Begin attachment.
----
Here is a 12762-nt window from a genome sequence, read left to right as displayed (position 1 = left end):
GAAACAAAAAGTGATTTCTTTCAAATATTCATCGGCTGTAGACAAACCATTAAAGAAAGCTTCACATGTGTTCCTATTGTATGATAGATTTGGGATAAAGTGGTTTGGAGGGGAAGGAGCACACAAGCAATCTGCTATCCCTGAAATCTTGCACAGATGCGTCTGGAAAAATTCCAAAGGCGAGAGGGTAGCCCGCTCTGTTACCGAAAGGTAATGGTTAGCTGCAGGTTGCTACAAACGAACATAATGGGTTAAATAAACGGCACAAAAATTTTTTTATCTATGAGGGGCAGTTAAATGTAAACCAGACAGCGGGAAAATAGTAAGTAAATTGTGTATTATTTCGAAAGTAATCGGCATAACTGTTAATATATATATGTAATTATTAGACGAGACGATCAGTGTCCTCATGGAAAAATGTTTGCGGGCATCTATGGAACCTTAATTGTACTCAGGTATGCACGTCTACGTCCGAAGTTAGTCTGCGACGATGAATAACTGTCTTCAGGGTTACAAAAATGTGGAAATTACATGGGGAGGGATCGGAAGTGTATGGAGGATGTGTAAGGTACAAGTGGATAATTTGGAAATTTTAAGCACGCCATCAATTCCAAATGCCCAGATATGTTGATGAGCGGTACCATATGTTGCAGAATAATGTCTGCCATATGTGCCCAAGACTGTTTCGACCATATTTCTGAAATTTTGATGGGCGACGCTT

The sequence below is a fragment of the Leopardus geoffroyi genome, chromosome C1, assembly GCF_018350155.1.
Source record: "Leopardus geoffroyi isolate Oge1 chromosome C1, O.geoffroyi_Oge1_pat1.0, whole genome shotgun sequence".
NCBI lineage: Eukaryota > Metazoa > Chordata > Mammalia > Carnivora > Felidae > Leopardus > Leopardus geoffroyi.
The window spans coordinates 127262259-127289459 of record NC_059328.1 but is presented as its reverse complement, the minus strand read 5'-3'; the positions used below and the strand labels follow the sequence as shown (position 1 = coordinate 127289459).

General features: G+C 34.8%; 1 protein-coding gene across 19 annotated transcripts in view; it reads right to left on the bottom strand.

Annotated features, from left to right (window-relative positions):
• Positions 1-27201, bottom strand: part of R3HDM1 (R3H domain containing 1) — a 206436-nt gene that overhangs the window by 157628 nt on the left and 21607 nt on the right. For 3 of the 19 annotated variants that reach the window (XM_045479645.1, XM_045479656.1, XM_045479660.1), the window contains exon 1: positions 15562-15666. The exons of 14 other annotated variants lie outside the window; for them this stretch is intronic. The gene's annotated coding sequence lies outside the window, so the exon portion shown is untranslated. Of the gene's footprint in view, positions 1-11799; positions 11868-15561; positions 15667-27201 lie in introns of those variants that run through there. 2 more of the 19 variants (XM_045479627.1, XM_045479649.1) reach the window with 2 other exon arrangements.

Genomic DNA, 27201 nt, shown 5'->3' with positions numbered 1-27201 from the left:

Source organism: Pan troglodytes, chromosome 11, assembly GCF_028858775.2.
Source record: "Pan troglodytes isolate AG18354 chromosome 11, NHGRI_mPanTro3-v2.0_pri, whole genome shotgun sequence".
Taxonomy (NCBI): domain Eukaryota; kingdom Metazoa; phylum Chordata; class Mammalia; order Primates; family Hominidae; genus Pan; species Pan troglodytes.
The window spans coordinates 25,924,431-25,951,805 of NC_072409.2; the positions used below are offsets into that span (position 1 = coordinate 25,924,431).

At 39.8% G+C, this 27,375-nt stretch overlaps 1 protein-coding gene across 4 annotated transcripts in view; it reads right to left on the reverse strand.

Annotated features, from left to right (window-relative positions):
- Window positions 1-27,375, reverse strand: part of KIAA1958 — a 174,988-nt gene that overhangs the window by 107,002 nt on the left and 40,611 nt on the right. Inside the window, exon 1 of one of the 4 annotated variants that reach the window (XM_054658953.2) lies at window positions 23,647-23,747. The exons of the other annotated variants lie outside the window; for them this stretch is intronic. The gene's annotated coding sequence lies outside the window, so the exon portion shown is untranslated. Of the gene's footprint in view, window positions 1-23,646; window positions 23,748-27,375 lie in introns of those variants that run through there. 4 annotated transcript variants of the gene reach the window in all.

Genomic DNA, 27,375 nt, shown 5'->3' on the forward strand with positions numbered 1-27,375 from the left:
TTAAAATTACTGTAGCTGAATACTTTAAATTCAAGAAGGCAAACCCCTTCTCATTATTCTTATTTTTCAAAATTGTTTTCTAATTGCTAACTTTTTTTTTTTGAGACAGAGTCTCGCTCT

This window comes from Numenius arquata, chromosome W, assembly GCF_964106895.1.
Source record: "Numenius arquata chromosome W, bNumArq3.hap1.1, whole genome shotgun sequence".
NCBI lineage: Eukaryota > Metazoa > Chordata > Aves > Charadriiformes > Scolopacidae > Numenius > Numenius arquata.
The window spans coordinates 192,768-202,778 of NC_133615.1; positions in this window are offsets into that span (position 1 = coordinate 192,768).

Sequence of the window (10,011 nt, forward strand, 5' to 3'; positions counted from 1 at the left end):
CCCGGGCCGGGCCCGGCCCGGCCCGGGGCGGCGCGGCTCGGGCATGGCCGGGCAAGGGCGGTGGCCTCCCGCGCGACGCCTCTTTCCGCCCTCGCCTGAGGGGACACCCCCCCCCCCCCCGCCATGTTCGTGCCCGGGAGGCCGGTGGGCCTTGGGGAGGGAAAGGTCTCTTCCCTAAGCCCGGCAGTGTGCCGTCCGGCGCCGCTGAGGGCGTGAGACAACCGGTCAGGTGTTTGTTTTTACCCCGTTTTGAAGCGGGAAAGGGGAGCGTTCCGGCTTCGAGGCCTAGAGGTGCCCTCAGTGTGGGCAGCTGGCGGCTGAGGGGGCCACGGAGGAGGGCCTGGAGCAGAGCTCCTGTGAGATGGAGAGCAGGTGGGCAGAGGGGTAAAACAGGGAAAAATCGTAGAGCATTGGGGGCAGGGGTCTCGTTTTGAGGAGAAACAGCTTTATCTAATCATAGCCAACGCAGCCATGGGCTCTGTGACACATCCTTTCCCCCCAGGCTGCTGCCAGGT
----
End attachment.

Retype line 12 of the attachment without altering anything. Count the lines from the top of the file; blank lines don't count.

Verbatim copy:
Source record: "Pan troglodytes isolate AG18354 chromosome 11, NHGRI_mPanTro3-v2.0_pri, whole genome shotgun sequence".